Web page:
Cauliflower vs Broccoli
Cauliflower and broccoli have a lot in common, so much so they’re often served together as part of a restaurant’s vegetable medley. (I know this because I cooked this for hundreds of diners during my 960-hour stint as a line cook while I was in culinary school, but that’s a story for another day.)
Cauliflower and broccoli are both nutritional rock stars. They’re low in calories and have similar protein content. Broccoli has a smidge more fiber and nearly twice the calcium while cauliflower boasts higher levels of potassium and folate. These cruciferous cousins also share a family resemblance. Both are known for their close knit bunches of florets – broccoli’s bright green, cauliflower’s beige. Cauliflower’s florets are denser so they take a little longer to cook. It’s sturdy structure makes it perfect for grating into ‘rice,’ or blending it up with a little stock to make a creamy puree.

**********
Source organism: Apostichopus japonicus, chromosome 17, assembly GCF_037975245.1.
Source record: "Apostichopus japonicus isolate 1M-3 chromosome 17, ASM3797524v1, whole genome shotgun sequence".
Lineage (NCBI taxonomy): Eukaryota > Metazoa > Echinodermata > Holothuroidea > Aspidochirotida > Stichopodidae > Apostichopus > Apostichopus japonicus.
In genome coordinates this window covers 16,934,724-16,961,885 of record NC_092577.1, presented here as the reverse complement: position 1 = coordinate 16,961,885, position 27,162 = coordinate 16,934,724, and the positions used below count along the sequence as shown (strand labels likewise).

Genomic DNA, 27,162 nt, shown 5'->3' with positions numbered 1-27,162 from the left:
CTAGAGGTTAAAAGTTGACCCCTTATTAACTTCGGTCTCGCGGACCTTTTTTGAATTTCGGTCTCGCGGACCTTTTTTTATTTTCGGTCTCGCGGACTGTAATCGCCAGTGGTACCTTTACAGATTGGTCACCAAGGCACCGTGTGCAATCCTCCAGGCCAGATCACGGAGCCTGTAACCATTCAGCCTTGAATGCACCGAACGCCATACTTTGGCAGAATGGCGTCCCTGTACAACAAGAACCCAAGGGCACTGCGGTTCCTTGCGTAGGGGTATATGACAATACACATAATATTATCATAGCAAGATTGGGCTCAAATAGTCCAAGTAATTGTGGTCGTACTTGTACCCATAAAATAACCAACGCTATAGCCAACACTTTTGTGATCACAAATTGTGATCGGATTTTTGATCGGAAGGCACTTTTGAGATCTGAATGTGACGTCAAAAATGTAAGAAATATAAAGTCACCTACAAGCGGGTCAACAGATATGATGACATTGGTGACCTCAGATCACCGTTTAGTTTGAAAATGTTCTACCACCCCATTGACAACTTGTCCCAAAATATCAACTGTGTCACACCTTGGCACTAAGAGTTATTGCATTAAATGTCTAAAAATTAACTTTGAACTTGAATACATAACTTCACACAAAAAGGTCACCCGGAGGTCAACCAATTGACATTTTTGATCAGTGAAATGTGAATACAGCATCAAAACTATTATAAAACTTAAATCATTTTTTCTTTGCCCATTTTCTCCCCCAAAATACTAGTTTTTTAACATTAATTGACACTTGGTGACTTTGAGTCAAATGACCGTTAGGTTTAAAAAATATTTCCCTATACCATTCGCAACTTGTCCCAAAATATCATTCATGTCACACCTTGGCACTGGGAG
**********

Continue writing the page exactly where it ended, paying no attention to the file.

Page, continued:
You can cook cauliflower and broccoli in many of the same ways. They’re both delicious roasted, steamed, and sautéed. (Cauliflower will take longer to sauté.)
Sauce Almondine is another similarity cauliflower and broccoli share. This simple sauce of butter, lemon juice, almonds, and parsley can transform everything from vegetables to fish into something spectacular. This recipe offers a simplified version without the butter that pairs perfectly with cauliflower steaks that are first pan-seared then roasted. Lemon juice, sliced almonds, parsley and garlic are mixed together in a bowl then added to the pan once the steaks are removed from the oven. The pan’s just hot enough to soften the garlic and allow the cauliflower to absorb the flavors of my almost Almondine Sauce. I promise you won’t miss the butter!
Cut cauliflower into steaks that are at least an inch thick. Thinner slices won’t withstand the heat of a sear and a roast.
Use a flat spatula to flip the cauliflower steaks. Tongs may cause the steaks to break.
Large Sauté Pan or Skillet
Searing the cauliflower